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Re: Linking to binary URLs

From: Al Gilman <asgilman@access.digex.net>
Date: Wed, 23 Sep 1998 16:07:12 -0400 (EDT)
Message-Id: <199809232007.QAA04562@access2.digex.net>
To: lisbk@ukoln.ac.uk (Brian Kelly)
Cc: w3c-wai-ig@w3.org
to follow up on what Brian Kelly said:

>      I wasn't really intending to comment on the WAI guidelines so much as
> the resources provided by the WAI community including contributions to
> mailing lists.  When I view the mail archive on the web URLs are converted
> to links - so arguably you shouldn't give URLs for binary files.  I
> understand that the W3C don't want to be seen advising people what they
> should do in email, but I think it's useful for people interested in WAI
> issues to be aware of the implications of typing in something like binary
> URLs (e.g. http://dodgysite.com/delete.exe) - see
> http://lists.w3.org/Archives/Public/w3c-wai-ig/1998JulSep/ to see what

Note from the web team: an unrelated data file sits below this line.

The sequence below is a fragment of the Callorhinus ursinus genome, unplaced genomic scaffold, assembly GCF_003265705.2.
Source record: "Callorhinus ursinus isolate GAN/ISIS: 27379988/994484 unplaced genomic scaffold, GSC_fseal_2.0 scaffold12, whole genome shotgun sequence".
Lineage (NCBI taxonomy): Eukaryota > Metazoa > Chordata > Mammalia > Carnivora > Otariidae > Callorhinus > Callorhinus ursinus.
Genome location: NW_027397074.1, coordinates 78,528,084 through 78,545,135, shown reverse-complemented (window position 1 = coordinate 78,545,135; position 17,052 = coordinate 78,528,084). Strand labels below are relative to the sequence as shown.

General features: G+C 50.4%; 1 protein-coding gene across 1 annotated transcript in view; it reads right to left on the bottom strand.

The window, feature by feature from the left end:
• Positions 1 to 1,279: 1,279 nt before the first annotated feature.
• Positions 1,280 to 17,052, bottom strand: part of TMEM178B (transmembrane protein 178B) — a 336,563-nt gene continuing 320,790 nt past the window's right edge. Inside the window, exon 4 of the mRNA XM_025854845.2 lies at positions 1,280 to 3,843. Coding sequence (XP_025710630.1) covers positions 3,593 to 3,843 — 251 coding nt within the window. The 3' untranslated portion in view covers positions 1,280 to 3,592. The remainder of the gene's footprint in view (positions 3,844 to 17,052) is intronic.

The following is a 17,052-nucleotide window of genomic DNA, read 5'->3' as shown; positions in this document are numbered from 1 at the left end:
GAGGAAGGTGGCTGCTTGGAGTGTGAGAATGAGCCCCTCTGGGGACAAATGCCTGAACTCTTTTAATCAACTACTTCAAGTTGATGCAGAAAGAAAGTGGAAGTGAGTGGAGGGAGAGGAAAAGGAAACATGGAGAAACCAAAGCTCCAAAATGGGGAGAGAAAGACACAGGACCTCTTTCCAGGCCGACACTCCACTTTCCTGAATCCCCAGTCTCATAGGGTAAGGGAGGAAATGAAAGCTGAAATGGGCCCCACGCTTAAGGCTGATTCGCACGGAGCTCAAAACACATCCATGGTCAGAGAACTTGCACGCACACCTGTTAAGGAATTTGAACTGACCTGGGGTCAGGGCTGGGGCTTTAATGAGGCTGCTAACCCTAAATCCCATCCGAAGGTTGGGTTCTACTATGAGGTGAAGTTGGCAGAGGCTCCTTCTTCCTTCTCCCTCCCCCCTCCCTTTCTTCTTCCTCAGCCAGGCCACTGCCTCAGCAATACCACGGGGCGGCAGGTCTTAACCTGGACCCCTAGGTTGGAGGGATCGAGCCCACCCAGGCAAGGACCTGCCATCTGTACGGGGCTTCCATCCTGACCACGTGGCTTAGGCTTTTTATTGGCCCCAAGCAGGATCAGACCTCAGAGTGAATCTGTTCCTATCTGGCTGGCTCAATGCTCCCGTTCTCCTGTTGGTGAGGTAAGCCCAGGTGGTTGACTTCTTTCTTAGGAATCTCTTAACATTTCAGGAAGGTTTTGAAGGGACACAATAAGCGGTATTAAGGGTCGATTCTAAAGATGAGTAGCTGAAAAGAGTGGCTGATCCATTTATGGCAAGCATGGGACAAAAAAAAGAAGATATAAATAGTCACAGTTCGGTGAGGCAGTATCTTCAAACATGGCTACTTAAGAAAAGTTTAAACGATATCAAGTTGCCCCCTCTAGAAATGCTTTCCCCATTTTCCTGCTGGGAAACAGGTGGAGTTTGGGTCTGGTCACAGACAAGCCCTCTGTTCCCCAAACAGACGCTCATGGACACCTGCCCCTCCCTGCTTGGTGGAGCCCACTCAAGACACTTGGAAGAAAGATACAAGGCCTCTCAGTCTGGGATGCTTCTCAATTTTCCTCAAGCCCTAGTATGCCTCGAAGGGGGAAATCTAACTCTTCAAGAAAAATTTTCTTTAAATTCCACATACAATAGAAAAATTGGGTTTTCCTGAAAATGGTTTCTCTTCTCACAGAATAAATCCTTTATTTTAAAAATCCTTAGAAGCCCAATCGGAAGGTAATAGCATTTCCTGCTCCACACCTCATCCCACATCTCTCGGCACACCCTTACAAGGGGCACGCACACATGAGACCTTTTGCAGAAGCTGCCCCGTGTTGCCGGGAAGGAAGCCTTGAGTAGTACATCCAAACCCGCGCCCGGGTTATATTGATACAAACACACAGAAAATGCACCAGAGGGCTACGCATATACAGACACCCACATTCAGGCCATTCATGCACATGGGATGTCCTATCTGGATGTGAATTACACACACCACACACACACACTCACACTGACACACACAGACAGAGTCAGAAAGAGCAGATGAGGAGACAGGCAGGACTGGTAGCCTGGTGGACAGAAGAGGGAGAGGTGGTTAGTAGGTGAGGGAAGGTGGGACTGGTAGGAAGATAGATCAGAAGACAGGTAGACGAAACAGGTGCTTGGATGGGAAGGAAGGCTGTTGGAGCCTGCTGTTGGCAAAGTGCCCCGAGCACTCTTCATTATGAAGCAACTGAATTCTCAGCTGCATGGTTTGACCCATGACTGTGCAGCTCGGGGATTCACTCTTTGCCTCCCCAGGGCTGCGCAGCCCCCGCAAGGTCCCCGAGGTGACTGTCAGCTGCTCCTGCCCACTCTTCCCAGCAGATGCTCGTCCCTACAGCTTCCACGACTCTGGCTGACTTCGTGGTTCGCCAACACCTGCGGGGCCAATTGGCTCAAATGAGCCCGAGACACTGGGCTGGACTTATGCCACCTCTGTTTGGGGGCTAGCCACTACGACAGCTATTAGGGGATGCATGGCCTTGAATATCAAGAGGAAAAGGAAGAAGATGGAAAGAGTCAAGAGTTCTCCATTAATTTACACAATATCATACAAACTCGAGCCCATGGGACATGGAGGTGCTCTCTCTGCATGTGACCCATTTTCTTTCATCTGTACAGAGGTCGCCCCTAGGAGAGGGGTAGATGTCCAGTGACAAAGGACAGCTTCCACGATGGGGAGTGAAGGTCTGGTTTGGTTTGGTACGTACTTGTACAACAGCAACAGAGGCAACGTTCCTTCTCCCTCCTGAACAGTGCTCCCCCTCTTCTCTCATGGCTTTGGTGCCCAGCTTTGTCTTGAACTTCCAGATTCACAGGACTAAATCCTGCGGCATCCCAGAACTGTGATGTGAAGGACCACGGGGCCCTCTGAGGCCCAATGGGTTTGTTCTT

> happens.

Agreed.  It is [universal, not just disability access] better
practice to cite a distribution site start page or something that
will invoke the README for the context where the binary is
available.  That way, if there are alternatives available, you
learn about them when you follow the reference.  Without having
to back up and snoop around with URL hacking tricks.

> (BTW It's just occured to me that using a tool like Bobby
> across the web archive of this message could / should give an
> accessibility warning - with the obvious implications of what
> is a website, and can accessibility checked be turned off for
> certain areas).

Two examples of things for which there is currently no way to do
a Bobby-like automatic check:

	- what is a site?

	- your original point corresponding to the C.1 guideline.

But I think it is better to read the Bobby results with a grain
of salt than to skip whole patches of Web because they contain
uncheckable features -- it [mostly] all does.

Al
Received on Wednesday, 23 September 1998 16:11:38 GMT

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